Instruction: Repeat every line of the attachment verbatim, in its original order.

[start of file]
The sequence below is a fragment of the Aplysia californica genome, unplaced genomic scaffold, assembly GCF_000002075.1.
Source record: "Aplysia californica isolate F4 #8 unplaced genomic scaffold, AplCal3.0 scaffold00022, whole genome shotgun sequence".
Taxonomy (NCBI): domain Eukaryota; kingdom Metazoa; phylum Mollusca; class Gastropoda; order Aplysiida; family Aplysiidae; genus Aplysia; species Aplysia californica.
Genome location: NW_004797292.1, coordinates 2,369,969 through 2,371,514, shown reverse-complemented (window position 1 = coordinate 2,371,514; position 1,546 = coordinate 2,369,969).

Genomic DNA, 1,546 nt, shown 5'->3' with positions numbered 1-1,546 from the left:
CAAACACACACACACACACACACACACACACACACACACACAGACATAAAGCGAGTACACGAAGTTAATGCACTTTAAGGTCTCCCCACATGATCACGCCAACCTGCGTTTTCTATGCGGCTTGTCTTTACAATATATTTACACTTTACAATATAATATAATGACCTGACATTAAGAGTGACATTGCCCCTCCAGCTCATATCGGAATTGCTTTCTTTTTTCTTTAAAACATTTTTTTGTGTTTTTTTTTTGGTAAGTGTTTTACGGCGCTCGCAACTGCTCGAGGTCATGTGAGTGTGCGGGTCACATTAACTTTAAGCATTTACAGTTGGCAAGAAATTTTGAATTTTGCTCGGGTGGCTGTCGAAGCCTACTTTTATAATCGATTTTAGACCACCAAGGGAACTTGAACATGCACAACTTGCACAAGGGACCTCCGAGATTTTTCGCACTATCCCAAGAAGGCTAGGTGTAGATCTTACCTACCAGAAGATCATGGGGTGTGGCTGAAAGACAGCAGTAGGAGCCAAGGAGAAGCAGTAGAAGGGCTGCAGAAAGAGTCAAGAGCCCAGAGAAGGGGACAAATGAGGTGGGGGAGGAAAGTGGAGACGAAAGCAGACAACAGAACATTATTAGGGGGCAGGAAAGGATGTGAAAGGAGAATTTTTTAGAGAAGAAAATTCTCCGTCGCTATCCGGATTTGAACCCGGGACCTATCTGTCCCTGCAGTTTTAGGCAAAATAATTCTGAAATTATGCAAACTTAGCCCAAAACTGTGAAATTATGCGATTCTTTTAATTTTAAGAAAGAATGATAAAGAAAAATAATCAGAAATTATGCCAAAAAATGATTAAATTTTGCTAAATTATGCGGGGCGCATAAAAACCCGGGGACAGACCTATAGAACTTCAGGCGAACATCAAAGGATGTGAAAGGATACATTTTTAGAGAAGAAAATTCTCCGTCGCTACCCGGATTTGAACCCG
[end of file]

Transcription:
The sequence below is a fragment of the Aplysia californica genome, unplaced genomic scaffold, assembly GCF_000002075.1.
Source record: "Aplysia californica isolate F4 #8 unplaced genomic scaffold, AplCal3.0 scaffold00022, whole genome shotgun sequence".
Taxonomy (NCBI): domain Eukaryota; kingdom Metazoa; phylum Mollusca; class Gastropoda; order Aplysiida; family Aplysiidae; genus Aplysia; species Aplysia californica.
Genome location: NW_004797292.1, coordinates 2,369,969 through 2,371,514, shown reverse-complemented (window position 1 = coordinate 2,371,514; position 1,546 = coordinate 2,369,969).

Genomic DNA, 1,546 nt, shown 5'->3' with positions numbered 1-1,546 from the left:
CAAACACACACACACACACACACACACACACACACACACACAGACATAAAGCGAGTACACGAAGTTAATGCACTTTAAGGTCTCCCCACATGATCACGCCAACCTGCGTTTTCTATGCGGCTTGTCTTTACAATATATTTACACTTTACAATATAATATAATGACCTGACATTAAGAGTGACATTGCCCCTCCAGCTCATATCGGAATTGCTTTCTTTTTTCTTTAAAACATTTTTTTGTGTTTTTTTTTTGGTAAGTGTTTTACGGCGCTCGCAACTGCTCGAGGTCATGTGAGTGTGCGGGTCACATTAACTTTAAGCATTTACAGTTGGCAAGAAATTTTGAATTTTGCTCGGGTGGCTGTCGAAGCCTACTTTTATAATCGATTTTAGACCACCAAGGGAACTTGAACATGCACAACTTGCACAAGGGACCTCCGAGATTTTTCGCACTATCCCAAGAAGGCTAGGTGTAGATCTTACCTACCAGAAGATCATGGGGTGTGGCTGAAAGACAGCAGTAGGAGCCAAGGAGAAGCAGTAGAAGGGCTGCAGAAAGAGTCAAGAGCCCAGAGAAGGGGACAAATGAGGTGGGGGAGGAAAGTGGAGACGAAAGCAGACAACAGAACATTATTAGGGGGCAGGAAAGGATGTGAAAGGAGAATTTTTTAGAGAAGAAAATTCTCCGTCGCTATCCGGATTTGAACCCGGGACCTATCTGTCCCTGCAGTTTTAGGCAAAATAATTCTGAAATTATGCAAACTTAGCCCAAAACTGTGAAATTATGCGATTCTTTTAATTTTAAGAAAGAATGATAAAGAAAAATAATCAGAAATTATGCCAAAAAATGATTAAATTTTGCTAAATTATGCGGGGCGCATAAAAACCCGGGGACAGACCTATAGAACTTCAGGCGAACATCAAAGGATGTGAAAGGATACATTTTTAGAGAAGAAAATTCTCCGTCGCTACCCGGATTTGAACCCG